September 2014 marks the one-year anniversary that the Florida Fish and Wildlife Conservation Commission (FWC) moved to make tarpon and bonefish exclusively catch and release species. The health of these fish and their habitats is critically important to sustaining the $465 million dollar per year Florida Keys flats fishery that we all love. The FWC, led by former Commission Chairman Ken Wright, acknowledged this and helped to score this huge win for Florida’s fisheries.
More from BTT: http://blog.bonefishtarpontrust.org/?p=2682
- Walt Durkin with a big MacDill red.
Tide is not everything. A few weeks ago, Walt Durkin and I made our usual trip to MacDill. We were in between moon phases and the incoming tide was weak, yielding a foot or so of movement, if that.
High tide was at 10:30, a 2.6 so sight fishing was not an option. I hate blind casting, but I went along because my options were limited. Beach snook and tarpon were on the way out; the morning tides weren’t really low enough for tailing reds, at least in the Bay.
MacDill mullet were everywhere. Figured what the hell: Throw a spoon in the mix and see what happens. The reds obliged. Walt and I totaled 10 reds, all on fly. Both of us had could have had more. Walt caught the fish of the day, a 10-pounder.
Not long after that. A porpoise rolled in close to the mangroves, a signal that we were pretty much done for the day, but a lesson was learned: Tide and water level are important, but fish when you can. You never know what might happen.
In honor of this weekend’s Florida-Kentucky game, I write about C.T. Ayers, my grandfather, who was Kentucky’s starting quarterback from 1933-1935. He never said much about his football career before passing away in 1982. However, I can’t imagine living in Gainesville and watching your alma mater get bludgeoned year after year — Florida has won an NCAA record 27 straight in the series and has dominated the Wildcats for decades. I used to think that my grandfather got some measure of redemption during basketball season, but my grandmother told me he despised Adolph Rupp because the legendary UK coach was an overt racist and made the football players sweep his beloved basketball court. For the record, Kentucky and Florida only played once during my grandfather’s time Lexington. As a senior, he led UK to a 15-6 win over the Gators. I’m sure he was proud of that.
In 1981, Sports Illustrated ran a scathing article about environmental degradation in Florida.
“The sad fact is that Florida is going down the tube,” the piece asserted. “Indeed, in no state is the environment being wrecked faster and on a larger scale.”
No, that’s not the funny part. Just hold on a sec.
Turns out that the piece ran in Sports Illustrated’s annual swimsuit issue. And when the edition hit the stands in Tallahassee, it fell to a trusted aide to break the news to his young governor.
“There is some good news and some bad news here,” Eustus Whitfield, environmental adviser to then-Gov. Bob Graham, told his boss, “and the good news is on the front, Christie Brinkley in her swimsuit.”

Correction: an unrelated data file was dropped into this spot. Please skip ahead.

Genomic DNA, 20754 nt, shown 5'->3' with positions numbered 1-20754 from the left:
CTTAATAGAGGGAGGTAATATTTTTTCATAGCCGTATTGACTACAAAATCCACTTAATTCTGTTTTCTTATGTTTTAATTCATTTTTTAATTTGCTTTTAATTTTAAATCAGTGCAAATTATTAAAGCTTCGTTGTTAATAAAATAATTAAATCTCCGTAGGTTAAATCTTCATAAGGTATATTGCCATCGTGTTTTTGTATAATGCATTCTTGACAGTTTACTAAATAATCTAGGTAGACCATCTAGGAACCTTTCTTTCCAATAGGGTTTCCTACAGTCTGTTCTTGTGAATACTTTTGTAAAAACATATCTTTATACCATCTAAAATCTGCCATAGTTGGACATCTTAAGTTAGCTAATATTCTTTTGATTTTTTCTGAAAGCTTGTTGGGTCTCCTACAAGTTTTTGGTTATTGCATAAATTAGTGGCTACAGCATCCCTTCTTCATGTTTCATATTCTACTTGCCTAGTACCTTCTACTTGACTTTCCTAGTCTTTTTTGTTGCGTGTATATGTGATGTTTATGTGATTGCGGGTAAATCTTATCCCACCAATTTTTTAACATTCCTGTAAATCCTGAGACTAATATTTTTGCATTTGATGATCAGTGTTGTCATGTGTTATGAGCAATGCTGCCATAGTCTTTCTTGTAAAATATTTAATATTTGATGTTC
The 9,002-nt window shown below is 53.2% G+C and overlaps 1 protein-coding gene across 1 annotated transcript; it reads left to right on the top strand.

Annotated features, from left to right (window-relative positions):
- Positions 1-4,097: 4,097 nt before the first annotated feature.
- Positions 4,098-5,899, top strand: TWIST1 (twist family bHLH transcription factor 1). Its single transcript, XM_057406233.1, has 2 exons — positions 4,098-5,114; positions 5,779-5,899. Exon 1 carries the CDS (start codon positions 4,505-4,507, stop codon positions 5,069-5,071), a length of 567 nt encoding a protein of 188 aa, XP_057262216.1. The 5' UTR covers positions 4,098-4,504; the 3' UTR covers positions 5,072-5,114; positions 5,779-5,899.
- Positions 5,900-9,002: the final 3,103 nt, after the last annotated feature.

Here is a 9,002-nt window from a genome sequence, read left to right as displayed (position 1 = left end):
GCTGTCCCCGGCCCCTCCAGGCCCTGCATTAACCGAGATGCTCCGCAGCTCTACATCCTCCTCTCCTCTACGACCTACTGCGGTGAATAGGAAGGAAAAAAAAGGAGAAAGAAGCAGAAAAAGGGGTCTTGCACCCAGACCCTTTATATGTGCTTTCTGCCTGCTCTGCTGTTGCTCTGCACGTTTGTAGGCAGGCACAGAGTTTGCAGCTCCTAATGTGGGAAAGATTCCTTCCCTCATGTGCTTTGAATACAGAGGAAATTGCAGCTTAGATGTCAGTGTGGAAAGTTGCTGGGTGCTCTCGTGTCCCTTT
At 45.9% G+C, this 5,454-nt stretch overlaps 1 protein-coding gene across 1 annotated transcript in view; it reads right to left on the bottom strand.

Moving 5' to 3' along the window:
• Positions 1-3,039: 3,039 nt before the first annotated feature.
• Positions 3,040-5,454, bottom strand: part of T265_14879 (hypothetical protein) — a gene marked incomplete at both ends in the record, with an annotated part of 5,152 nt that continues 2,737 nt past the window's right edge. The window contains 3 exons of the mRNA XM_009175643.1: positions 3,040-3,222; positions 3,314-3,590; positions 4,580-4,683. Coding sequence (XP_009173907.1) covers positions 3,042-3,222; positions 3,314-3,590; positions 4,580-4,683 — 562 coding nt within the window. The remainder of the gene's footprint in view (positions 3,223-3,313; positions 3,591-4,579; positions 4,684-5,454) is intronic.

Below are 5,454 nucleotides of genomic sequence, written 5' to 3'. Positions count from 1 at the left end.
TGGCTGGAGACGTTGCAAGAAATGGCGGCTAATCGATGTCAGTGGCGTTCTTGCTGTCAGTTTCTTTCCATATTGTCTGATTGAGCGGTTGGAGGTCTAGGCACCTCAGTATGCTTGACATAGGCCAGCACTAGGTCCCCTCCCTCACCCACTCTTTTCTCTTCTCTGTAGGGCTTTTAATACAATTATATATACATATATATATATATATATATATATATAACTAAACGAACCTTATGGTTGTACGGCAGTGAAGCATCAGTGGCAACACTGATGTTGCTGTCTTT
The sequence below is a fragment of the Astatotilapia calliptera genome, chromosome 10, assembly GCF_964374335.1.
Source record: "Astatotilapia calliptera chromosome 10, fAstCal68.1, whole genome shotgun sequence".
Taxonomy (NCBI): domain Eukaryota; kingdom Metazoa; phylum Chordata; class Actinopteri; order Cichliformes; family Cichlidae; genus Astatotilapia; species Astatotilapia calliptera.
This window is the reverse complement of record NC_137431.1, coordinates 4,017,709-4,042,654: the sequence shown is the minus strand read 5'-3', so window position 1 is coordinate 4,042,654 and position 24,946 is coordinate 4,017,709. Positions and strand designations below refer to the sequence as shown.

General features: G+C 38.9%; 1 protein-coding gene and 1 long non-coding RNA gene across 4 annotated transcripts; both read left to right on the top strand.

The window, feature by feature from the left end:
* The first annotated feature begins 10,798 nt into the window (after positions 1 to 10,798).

Ran across this piece of history while packing for a family move. People always ask me about having kids, why I don’t have any, etc. And technically I don’t, but I beg to differ. Twenty-five years ago, I shepherded a dozen or so of others’ children when I coached Little League, one season in Richmond, Va. and three more in Harrisonburg, Va. Below is a signed ball from my 1990 team, the Harrisonburg Orioles, a club that didn’t win a game the year before I arrived. In 1990, we finished .500; in ’91, we were in the top third of the league; in ’92, we won the AL regular-season championship easily. 1992 was my last year. Covering college basketball took priority at the time. Every kid I coached had my phone number and many kept in touch all through high school. Not sure what happened to all of them thereafter. One went on to play college basketball, another survived a roadside bomb in Iraq. One went into law enforcement. One went to jail. I’m pretty sure one went on to coach college football. A few are on Facebook. I know I did a pretty good job teaching them baseball. They taught me a lot, too.
Editor’s Note: Terry Gibson is scheduled to speak to the Tampa Bay Fly Fishing club tonight (Sept. 3). Below is his bio.
A life-long fly and light-tackle angler, Terry has served in a number of field and in-house editorial capacities for highly respected fishing publications, including Saltwater Fly Fishing, Shallow Water Angler, Florida Sportsman and Outdoor life. He also has contributed to leading fishing, hunting, surfing and dive publications since the late 1990s. Terry has fished abroad in 10 countries plus the U.S. territory of Puerto Rico and in more than 40 states. As a multi-lingual journalist covering the issues, or as an advocate working them, he has promoted conservation issues in more than 20 countries, including the frontlines of water-management, habitat and fisheries management issues in the U.S. Terry’s presentation will focus on forage fish and the need for their conservation.